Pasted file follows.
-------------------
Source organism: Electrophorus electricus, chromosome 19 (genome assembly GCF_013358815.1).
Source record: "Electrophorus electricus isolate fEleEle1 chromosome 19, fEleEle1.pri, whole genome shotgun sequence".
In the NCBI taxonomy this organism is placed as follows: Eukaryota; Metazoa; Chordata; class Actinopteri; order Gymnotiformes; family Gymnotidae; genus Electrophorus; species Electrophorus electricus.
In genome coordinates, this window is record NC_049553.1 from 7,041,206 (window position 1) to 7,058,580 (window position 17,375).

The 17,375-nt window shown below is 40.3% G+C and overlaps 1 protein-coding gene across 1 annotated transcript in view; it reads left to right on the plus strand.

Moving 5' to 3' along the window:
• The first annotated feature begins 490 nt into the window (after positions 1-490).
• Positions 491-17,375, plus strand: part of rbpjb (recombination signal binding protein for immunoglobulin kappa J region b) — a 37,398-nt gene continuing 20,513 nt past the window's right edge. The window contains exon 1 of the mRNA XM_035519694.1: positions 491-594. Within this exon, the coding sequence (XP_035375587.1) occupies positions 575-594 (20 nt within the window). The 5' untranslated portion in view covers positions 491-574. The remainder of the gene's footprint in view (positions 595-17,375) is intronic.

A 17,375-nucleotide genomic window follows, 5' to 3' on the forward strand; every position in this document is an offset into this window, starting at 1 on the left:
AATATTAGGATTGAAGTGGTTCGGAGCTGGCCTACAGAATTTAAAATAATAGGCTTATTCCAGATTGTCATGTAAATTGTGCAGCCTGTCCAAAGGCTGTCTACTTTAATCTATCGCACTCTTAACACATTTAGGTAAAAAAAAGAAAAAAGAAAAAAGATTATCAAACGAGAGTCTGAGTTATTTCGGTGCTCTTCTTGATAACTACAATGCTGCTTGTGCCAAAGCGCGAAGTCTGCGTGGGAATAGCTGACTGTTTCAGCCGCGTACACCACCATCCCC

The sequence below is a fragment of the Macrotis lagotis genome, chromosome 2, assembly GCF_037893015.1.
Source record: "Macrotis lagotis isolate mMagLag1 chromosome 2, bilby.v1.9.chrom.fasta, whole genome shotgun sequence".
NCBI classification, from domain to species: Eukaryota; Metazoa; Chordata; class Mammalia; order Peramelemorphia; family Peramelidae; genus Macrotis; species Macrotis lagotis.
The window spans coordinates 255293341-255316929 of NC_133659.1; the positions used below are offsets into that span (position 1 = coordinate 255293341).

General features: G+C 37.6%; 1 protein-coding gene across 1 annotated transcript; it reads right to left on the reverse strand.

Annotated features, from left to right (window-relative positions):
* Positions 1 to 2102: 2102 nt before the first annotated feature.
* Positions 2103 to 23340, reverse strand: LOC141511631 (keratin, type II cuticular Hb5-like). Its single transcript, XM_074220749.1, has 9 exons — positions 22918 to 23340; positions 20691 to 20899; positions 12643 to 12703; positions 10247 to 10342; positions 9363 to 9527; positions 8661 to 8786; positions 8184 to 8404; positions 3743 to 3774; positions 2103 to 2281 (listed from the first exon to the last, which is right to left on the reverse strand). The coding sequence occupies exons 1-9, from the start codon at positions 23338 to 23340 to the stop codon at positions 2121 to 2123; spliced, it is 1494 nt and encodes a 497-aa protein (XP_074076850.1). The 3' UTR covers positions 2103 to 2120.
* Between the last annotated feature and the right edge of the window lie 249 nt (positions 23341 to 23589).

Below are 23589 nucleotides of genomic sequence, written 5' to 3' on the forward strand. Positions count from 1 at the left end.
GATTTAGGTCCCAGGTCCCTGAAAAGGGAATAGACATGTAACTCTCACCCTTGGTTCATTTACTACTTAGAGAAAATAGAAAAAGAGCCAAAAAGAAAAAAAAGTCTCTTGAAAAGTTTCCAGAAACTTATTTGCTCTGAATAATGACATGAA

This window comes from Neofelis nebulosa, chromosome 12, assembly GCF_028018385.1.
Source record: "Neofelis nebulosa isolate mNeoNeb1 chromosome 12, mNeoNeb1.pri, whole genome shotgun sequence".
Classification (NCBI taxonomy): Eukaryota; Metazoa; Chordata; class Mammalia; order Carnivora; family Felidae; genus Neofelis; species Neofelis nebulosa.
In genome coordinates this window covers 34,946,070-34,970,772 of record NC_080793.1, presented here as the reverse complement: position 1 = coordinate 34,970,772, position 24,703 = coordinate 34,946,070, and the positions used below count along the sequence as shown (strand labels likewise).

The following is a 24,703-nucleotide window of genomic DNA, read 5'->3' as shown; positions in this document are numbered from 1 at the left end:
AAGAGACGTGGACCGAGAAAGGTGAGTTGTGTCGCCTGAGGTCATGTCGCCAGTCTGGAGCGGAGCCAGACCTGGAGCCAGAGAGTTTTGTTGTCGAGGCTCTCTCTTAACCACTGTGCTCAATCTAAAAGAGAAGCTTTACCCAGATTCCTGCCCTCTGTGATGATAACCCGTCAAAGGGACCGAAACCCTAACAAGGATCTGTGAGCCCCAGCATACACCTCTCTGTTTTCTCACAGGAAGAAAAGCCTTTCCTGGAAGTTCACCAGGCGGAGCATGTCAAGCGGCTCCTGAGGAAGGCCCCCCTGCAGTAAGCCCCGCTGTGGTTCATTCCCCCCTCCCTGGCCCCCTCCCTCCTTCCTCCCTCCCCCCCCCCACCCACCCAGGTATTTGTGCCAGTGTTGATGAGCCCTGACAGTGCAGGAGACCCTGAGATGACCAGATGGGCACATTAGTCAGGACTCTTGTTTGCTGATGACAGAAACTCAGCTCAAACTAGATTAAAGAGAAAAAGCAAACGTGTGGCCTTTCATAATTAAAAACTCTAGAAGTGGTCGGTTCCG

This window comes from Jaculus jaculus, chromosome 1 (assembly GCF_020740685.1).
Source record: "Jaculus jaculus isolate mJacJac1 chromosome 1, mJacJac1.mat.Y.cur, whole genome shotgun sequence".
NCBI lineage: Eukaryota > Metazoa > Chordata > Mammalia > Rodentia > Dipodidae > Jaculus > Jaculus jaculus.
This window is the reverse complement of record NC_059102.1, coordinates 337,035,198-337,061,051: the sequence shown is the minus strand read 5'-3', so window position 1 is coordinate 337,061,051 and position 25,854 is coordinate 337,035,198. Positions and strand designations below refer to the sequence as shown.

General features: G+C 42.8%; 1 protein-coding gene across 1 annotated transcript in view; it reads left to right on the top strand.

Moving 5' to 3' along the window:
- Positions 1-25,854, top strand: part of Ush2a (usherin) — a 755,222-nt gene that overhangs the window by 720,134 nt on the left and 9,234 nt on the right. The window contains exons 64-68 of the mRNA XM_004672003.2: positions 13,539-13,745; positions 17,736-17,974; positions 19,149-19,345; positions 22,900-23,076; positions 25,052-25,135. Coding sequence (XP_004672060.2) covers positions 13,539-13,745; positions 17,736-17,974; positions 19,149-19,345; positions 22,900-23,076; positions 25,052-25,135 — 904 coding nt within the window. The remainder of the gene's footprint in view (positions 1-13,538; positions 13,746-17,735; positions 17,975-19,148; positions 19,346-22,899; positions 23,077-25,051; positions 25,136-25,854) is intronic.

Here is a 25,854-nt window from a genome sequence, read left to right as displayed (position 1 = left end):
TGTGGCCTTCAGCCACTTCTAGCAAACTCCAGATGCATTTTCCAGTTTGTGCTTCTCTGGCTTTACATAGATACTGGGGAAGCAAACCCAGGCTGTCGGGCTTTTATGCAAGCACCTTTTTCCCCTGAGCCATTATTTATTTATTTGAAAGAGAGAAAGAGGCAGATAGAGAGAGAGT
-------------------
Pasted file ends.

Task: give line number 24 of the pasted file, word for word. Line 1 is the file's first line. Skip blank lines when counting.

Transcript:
Classification (NCBI taxonomy): Eukaryota; Metazoa; Chordata; class Mammalia; order Carnivora; family Felidae; genus Neofelis; species Neofelis nebulosa.